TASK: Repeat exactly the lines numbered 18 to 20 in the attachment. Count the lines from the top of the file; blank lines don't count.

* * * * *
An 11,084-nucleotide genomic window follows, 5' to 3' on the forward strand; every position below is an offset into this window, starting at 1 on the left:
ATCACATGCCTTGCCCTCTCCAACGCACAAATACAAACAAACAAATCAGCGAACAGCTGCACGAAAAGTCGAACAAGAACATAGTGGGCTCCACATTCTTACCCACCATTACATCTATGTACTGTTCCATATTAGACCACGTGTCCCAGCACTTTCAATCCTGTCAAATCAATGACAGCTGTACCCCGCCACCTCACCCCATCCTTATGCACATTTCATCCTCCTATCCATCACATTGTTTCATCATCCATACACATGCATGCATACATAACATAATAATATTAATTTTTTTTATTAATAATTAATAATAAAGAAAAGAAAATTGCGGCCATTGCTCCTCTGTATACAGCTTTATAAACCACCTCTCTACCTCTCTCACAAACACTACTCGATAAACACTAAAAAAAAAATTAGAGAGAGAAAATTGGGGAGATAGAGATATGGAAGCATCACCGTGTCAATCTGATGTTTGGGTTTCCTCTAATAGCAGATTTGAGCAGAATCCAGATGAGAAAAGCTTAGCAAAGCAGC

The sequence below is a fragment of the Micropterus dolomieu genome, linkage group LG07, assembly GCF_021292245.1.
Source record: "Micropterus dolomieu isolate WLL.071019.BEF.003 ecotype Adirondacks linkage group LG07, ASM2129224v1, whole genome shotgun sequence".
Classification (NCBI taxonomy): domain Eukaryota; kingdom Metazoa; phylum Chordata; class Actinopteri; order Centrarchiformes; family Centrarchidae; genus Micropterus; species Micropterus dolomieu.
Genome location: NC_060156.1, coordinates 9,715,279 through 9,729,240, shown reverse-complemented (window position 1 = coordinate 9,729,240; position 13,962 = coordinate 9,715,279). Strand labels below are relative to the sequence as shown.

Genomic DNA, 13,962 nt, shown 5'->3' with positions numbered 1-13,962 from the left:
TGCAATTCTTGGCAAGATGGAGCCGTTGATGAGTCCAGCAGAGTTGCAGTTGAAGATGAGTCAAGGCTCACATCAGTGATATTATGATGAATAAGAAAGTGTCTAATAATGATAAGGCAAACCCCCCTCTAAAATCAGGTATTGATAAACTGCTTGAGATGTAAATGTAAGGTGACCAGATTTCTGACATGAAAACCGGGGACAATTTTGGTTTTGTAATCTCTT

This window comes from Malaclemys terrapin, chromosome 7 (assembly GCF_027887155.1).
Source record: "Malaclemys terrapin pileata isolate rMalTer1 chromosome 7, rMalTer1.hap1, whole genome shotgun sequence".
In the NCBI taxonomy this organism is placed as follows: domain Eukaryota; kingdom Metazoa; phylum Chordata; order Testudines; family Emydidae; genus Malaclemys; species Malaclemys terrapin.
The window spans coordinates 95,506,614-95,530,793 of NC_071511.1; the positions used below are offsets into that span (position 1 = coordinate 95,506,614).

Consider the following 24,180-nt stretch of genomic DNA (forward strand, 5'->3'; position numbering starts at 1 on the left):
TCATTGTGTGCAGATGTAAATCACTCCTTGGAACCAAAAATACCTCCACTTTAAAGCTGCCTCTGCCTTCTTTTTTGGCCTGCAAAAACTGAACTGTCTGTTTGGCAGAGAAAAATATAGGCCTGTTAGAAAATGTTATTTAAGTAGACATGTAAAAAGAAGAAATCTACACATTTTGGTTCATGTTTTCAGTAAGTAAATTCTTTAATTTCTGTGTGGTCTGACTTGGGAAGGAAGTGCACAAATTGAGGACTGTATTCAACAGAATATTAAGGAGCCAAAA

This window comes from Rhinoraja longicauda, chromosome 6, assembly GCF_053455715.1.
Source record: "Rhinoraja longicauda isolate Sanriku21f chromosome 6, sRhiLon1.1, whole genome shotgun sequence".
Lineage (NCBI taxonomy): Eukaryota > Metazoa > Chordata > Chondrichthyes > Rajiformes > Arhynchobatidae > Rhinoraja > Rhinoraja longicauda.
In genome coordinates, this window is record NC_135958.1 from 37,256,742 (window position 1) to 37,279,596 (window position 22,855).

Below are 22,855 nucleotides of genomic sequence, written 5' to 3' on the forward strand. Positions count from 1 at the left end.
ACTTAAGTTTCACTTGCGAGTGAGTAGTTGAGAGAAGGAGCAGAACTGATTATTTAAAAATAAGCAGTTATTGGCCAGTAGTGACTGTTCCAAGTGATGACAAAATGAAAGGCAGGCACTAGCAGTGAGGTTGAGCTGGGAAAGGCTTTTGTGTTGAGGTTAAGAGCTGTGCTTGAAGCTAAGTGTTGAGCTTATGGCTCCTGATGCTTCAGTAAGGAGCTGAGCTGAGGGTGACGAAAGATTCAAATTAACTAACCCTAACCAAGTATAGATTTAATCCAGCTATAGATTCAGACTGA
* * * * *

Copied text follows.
In genome coordinates, this window is record NC_135958.1 from 37,256,742 (window position 1) to 37,279,596 (window position 22,855).

Below are 22,855 nucleotides of genomic sequence, written 5' to 3' on the forward strand. Positions count from 1 at the left end.
ACTTAAGTTTCACTTGCGAGTGAGTAGTTGAGAGAAGGAGCAGAACTGATTATTTAAAAATAAGCAGTTATTGGCCAGTAGTGACTGTTCCAAGTGATGACAAAATGAAAGGCAGGCACTAGCAGTGAGGTTGAGCTGGGAAAGGCTTTTGTGTTGAGGTTAAGAGCTGTGCTTGAAGCTAAGTGTTGAGCTTATGGCTCCTGATGCTTCAGTAAGGAGCTGAGCTGAGGGTGACGAAAGATTCAAATTAACTAACCCTAACCAAGTATAGATTTAATCCAGCTATAGATTCAGACTGA